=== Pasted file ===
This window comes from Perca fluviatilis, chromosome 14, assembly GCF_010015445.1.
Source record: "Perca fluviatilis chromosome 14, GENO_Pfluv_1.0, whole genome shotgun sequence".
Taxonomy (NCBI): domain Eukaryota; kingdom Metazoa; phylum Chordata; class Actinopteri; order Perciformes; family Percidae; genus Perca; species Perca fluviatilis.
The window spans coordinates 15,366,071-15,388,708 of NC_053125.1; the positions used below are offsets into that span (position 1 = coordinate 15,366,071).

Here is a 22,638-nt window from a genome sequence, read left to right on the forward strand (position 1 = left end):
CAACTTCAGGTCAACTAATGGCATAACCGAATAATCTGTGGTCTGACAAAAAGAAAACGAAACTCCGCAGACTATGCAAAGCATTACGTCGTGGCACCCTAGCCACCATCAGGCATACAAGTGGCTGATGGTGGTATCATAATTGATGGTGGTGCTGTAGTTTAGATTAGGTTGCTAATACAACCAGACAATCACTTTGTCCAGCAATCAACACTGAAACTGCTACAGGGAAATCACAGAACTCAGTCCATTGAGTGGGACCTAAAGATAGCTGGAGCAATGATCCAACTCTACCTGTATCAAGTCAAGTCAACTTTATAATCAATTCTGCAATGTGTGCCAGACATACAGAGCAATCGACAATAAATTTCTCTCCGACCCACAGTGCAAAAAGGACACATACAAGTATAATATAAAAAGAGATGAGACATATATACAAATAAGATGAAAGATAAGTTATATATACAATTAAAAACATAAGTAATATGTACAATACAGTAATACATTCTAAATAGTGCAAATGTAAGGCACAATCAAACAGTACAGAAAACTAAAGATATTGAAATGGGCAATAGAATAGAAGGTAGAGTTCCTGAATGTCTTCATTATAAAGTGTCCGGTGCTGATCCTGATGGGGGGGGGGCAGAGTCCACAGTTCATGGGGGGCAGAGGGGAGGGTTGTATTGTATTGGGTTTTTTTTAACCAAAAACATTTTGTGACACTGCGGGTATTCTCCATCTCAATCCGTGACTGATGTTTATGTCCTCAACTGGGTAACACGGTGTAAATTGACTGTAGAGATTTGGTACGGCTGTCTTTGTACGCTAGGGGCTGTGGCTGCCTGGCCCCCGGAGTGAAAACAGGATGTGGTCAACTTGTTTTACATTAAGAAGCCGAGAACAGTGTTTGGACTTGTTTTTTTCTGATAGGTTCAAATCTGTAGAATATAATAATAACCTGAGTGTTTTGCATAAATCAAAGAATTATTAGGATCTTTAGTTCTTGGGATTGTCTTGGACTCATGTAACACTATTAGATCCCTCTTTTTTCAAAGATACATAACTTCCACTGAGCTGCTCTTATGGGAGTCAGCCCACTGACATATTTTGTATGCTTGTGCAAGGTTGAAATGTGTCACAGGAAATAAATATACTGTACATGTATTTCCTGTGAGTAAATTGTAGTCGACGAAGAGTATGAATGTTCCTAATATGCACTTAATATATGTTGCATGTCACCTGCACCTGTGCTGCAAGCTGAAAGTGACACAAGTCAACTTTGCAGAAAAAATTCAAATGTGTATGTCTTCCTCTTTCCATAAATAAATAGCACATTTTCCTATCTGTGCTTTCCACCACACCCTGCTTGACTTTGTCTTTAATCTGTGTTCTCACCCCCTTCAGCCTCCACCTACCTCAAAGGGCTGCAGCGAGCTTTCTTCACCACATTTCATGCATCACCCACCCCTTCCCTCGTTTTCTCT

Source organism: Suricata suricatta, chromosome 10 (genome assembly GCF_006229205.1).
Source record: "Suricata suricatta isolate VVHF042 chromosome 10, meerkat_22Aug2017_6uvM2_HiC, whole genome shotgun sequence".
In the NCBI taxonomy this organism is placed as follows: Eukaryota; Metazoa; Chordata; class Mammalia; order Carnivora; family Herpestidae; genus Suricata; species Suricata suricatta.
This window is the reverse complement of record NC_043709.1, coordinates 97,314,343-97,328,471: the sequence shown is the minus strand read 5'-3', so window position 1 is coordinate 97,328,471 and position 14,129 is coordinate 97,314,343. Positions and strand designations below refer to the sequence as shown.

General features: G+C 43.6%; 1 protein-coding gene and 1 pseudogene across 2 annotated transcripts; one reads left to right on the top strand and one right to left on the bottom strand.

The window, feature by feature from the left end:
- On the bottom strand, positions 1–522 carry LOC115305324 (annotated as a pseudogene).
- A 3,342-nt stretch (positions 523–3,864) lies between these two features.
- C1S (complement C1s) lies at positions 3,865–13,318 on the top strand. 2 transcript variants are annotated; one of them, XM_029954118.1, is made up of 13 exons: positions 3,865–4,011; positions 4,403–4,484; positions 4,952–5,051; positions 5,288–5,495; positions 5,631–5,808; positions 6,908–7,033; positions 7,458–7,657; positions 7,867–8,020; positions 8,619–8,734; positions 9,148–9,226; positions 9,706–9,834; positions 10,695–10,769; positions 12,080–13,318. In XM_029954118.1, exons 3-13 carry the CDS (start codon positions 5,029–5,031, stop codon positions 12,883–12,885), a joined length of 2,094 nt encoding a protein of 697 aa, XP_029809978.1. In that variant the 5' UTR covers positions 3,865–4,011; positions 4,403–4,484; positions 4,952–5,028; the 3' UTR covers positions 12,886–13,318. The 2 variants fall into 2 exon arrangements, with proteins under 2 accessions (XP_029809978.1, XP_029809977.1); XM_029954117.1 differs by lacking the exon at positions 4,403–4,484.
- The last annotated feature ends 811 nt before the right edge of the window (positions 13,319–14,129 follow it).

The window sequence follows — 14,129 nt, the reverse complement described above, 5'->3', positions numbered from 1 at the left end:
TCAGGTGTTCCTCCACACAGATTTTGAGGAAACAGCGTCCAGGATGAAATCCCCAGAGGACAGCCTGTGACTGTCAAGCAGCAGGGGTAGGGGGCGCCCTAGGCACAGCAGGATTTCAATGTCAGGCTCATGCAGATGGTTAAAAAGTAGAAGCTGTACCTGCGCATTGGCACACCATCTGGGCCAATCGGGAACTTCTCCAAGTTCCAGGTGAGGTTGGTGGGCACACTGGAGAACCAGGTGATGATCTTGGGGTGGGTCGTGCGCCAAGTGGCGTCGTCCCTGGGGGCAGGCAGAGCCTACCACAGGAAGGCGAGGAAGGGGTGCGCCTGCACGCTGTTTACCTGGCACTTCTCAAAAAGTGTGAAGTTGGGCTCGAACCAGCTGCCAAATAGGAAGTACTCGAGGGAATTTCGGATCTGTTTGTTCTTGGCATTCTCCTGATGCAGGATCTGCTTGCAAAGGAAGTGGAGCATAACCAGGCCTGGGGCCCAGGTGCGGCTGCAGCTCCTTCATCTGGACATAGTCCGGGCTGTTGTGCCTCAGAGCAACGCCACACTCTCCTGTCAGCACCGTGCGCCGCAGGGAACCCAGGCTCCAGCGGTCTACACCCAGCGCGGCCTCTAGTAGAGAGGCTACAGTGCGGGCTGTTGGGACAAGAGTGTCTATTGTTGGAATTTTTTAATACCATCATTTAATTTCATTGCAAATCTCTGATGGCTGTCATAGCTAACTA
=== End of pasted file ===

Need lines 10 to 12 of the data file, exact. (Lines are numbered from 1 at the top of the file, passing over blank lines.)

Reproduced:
This window is the reverse complement of record NC_043709.1, coordinates 97,314,343-97,328,471: the sequence shown is the minus strand read 5'-3', so window position 1 is coordinate 97,328,471 and position 14,129 is coordinate 97,314,343. Positions and strand designations below refer to the sequence as shown.

General features: G+C 43.6%; 1 protein-coding gene and 1 pseudogene across 2 annotated transcripts; one reads left to right on the top strand and one right to left on the bottom strand.

The window, feature by feature from the left end: